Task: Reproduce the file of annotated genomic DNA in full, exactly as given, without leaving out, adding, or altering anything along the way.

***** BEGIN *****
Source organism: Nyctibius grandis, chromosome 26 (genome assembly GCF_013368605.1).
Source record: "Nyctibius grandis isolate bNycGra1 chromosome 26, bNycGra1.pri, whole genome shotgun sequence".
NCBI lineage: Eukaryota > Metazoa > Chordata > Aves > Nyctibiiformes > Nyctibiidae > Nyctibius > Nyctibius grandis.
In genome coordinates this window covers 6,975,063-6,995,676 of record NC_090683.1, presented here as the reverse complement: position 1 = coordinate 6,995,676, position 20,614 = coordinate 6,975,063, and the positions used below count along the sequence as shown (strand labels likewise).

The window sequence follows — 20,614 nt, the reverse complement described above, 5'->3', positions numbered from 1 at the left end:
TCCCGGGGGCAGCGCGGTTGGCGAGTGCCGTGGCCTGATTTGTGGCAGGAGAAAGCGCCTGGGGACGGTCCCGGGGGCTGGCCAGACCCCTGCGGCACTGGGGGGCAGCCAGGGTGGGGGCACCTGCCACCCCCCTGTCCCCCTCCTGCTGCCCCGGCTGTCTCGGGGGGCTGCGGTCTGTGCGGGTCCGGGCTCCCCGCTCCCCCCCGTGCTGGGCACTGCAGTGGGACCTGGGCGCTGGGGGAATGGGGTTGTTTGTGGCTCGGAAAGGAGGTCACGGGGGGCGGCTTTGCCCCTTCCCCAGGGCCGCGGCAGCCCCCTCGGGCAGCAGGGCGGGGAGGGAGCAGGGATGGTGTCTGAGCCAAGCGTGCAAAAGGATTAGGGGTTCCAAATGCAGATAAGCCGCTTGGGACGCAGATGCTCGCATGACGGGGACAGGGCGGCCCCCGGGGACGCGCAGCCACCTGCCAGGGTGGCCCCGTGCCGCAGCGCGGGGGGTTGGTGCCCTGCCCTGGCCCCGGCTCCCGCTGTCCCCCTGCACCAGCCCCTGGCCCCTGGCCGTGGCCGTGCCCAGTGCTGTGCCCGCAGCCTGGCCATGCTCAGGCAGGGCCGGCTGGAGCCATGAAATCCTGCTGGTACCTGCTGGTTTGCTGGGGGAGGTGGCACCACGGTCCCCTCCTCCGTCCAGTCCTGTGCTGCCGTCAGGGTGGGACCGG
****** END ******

Source organism: Nyctibius grandis, chromosome 26 (genome assembly GCF_013368605.1).
Source record: "Nyctibius grandis isolate bNycGra1 chromosome 26, bNycGra1.pri, whole genome shotgun sequence".
NCBI lineage: Eukaryota > Metazoa > Chordata > Aves > Nyctibiiformes > Nyctibiidae > Nyctibius > Nyctibius grandis.
In genome coordinates this window covers 6,975,063-6,995,676 of record NC_090683.1, presented here as the reverse complement: position 1 = coordinate 6,995,676, position 20,614 = coordinate 6,975,063, and the positions used below count along the sequence as shown (strand labels likewise).

The window sequence follows — 20,614 nt, the reverse complement described above, 5'->3', positions numbered from 1 at the left end:
TCCCGGGGGCAGCGCGGTTGGCGAGTGCCGTGGCCTGATTTGTGGCAGGAGAAAGCGCCTGGGGACGGTCCCGGGGGCTGGCCAGACCCCTGCGGCACTGGGGGGCAGCCAGGGTGGGGGCACCTGCCACCCCCCTGTCCCCCTCCTGCTGCCCCGGCTGTCTCGGGGGGCTGCGGTCTGTGCGGGTCCGGGCTCCCCGCTCCCCCCCGTGCTGGGCACTGCAGTGGGACCTGGGCGCTGGGGGAATGGGGTTGTTTGTGGCTCGGAAAGGAGGTCACGGGGGGCGGCTTTGCCCCTTCCCCAGGGCCGCGGCAGCCCCCTCGGGCAGCAGGGCGGGGAGGGAGCAGGGATGGTGTCTGAGCCAAGCGTGCAAAAGGATTAGGGGTTCCAAATGCAGATAAGCCGCTTGGGACGCAGATGCTCGCATGACGGGGACAGGGCGGCCCCCGGGGACGCGCAGCCACCTGCCAGGGTGGCCCCGTGCCGCAGCGCGGGGGGTTGGTGCCCTGCCCTGGCCCCGGCTCCCGCTGTCCCCCTGCACCAGCCCCTGGCCCCTGGCCGTGGCCGTGCCCAGTGCTGTGCCCGCAGCCTGGCCATGCTCAGGCAGGGCCGGCTGGAGCCATGAAATCCTGCTGGTACCTGCTGGTTTGCTGGGGGAGGTGGCACCACGGTCCCCTCCTCCGTCCAGTCCTGTGCTGCCGTCAGGGTGGGACCGG